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Reference: Adam (1)


("red earth".) The name given by God to the first man, to remind him of his earthly nature; whereas Ish was the name whereby he designates himself, a man of earth (as opposed to Enosh "a man of low degree" Ps 62:9) (Ge 2:23). The Hebrew Adam never assumes any change to mark the dual or plural numbers, men. Probably the Syro-Arabian is the primitive tongue, whence sprang the Hebrew and other so-called Shemitic tongues. The names in Genesis are therefore essentially the same as were actually spoken. Adam's naming of the animals in Eden implies that God endued Adam with that power of generalization based on knowledge of their characteristics, whereby he classified those of the same kinds under distinctive appellations, which is the fundamental notion of human language.

Its origin is at once human and divine. divine, in that "God brought" the animals "to Adam to see what he would call them," and enabled him to know intuitively their characteristics, and so not at random or with arbitrary appellations, but with such as marked the connection (as all the oldest names did, when truth logical and moral coincided) between the word and the thing, to name them; human, in that Adam, not God, was the name. "He did not begin with names, but with the power of naming; for man is not a mere speaking machine; God did not teach him words, as a parrot, from without, but gave him a capacity, and then evoked the capacity which He gave." (Abp. Trench.)

As the crown of creation, he was formed at the close of the sixth day. Adam came into the world a full grown man, with the elements of skill and knowledge sufficient to maintain his lordship over nature. The Second Adam came as an infant by humiliation to regain for man his lost lordship. Original records are perhaps traceable as employed in the inspired record of Moses. Ge 1:1-2:3 is one concerning creation and man in a general summary. A second is Ge 2:4-4:26, treating in a more detailed way what was summarily given as to man (Genesis 1), his innocence, first sin, and immediate posterity. A third is Genesis 5:1 - 9:29, "the book of the generations of Adam," and especially of Noah.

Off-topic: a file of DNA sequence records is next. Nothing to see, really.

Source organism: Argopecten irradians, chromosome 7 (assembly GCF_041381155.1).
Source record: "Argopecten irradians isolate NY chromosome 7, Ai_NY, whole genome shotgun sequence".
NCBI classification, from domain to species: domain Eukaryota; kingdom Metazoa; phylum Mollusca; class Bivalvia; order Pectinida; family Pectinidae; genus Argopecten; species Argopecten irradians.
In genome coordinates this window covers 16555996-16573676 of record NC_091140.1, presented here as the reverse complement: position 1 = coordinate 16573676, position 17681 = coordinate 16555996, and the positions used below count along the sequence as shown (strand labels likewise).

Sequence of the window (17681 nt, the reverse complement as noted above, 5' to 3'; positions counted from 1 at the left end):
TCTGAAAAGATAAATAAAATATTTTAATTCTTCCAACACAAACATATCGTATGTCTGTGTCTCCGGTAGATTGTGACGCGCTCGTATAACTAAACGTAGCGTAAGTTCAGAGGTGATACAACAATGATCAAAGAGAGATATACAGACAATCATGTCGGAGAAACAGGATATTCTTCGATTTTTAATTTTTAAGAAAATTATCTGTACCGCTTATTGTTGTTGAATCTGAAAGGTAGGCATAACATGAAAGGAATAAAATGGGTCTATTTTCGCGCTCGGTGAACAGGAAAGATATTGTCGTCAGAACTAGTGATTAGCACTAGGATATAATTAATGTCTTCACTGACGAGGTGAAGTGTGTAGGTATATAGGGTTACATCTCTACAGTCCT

But the theory of an Elohist author for Genesis 1, and a Jehovist author for Genesis 2, distinct from Moses, on the ground that ELOHIM is the divine name in Genesis 1, but JEHOVAH ELOHIM in Genesis 2, is untenable. Nay, the names are used in their respective places with singular propriety; for ELOHIM expresses the mighty God of creation, and is fitting in His relation to the whole world. (Genesis 1) But JEHOVAH, the unchanging I AM (Ex 6:3), in covenant with His people, always faithful to His promises to them, is just the name that the Spirit of God would suggest in describing His relation to man, once innocent, then fallen, then the object of an everlasting covenant of love. It is just one of the undesigned proprieties which confirm Scripture's divine origination, that the JEHOVAH of the covenant with the church is the ELOHIM of the world, and vice versa.

The Elohim in man's creation use anthropomorphic language, implying collective counsel: "Let us make man in our image, after our likeness," Abp. Trench remarks: "The whole history of man, not only in his original creation, but also in his after restoration and reconstitution in the Son, is significantly wrapped up in this double statement; which is double for this very cause, that the divine mind did not stop at the contemplation of his first creation but looked on to him as renewed in knowledge after the image of Him that created him (Col 3:10); because it knew that only as partaker of this double benefit would he attain the true end for which he was made." In 1Co 11:7 man is called "the image and glory of God." This ideal is realized fully in the Son of man (Ps 8:4-5). Man is both the "image" (Greek eikon, Hebrew tzelem)), and made in the "likeness" (Greek homoiosis, Hebrew demuth) of God (Jas 3:9). "Image" (eikon) alone is applied to the Son of God (Col 1:15); compare Heb 1:3, "the express image of His person" (Greek character, the impress). Eicon, "image," presupposes a prototype, as the monarch is the prototype and his head on the coin the image.